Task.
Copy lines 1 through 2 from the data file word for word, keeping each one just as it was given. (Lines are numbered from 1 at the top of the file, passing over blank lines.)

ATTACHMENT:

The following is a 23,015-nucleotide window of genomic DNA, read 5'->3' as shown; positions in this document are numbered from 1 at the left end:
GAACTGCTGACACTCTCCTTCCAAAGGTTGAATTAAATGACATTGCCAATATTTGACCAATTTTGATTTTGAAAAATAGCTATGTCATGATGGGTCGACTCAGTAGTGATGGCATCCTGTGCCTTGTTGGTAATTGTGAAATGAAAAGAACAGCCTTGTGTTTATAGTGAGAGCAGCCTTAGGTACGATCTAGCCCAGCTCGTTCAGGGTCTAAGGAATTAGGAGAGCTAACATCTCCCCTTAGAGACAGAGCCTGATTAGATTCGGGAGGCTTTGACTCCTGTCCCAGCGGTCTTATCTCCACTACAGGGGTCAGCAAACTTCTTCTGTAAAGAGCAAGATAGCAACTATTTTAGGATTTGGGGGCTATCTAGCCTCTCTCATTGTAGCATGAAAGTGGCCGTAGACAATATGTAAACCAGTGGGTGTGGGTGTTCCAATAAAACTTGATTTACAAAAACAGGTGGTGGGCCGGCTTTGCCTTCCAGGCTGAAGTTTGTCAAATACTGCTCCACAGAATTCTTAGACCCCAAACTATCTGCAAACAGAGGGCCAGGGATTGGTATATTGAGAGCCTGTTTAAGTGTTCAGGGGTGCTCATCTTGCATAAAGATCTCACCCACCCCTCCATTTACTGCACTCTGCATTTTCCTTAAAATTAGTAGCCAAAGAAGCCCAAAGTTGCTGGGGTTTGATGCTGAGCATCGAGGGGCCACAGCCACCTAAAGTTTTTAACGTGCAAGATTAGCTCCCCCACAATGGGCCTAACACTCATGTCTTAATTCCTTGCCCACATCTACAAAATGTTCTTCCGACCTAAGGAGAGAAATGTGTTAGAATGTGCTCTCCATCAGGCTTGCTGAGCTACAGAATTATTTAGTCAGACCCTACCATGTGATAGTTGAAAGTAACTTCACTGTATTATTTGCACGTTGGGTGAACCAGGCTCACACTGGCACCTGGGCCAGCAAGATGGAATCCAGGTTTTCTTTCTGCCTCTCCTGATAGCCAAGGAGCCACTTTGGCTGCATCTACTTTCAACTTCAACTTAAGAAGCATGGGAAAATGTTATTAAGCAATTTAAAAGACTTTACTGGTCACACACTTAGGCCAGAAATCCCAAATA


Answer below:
The following is a 23,015-nucleotide window of genomic DNA, read 5'->3' as shown; positions in this document are numbered from 1 at the left end:
GAACTGCTGACACTCTCCTTCCAAAGGTTGAATTAAATGACATTGCCAATATTTGACCAATTTTGATTTTGAAAAATAGCTATGTCATGATGGGTCGACTCAGTAGTGATGGCATCCTGTGCCTTGTTGGTAATTGTGAAATGAAAAGAACAGCCTTGTGTTTATAGTGAGAGCAGCCTTAGGTACGATCTAGCCCAGCTCGTTCAGGGTCTAAGGAATTAGGAGAGCTAACATCTCCCCTTAGAGACAGAGCCTGATTAGATTCGGGAGGCTTTGACTCCTGTCCCAGCGGTCTTATCTCCACTACAGGGGTCAGCAAACTTCTTCTGTAAAGAGCAAGATAGCAACTATTTTAGGATTTGGGGGCTATCTAGCCTCTCTCATTGTAGCATGAAAGTGGCCGTAGACAATATGTAAACCAGTGGGTGTGGGTGTTCCAATAAAACTTGATTTACAAAAACAGGTGGTGGGCCGGCTTTGCCTTCCAGGCTGAAGTTTGTCAAATACTGCTCCACAGAATTCTTAGACCCCAAACTATCTGCAAACAGAGGGCCAGGGATTGGTATATTGAGAGCCTGTTTAAGTGTTCAGGGGTGCTCATCTTGCATAAAGATCTCACCCACCCCTCCATTTACTGCACTCTGCATTTTCCTTAAAATTAGTAGCCAAAGAAGCCCAAAGTTGCTGGGGTTTGATGCTGAGCATCGAGGGGCCACAGCCACCTAAAGTTTTTAACGTGCAAGATTAGCTCCCCCACAATGGGCCTAACACTCATGTCTTAATTCCTTGCCCACATCTACAAAATGTTCTTCCGACCTAAGGAGAGAAATGTGTTAGAATGTGCTCTCCATCAGGCTTGCTGAGCTACAGAATTATTTAGTCAGACCCTACCATGTGATAGTTGAAAGTAACTTCACTGTATTATTTGCACGTTGGGTGAACCAGGCTCACACTGGCACCTGGGCCAGCAAGATGGAATCCAGGTTTTCTTTCTGCCTCTCCTGATAGCCAAGGAGCCACTTTGGCTGCATCTACTTTCAACTTCAACTTAAGAAGCATGGGAAAATGTTATTAAGCAATTTAAAAGACTTTACTGGTCACACACTTAGGCCAGAAATCCCAAATA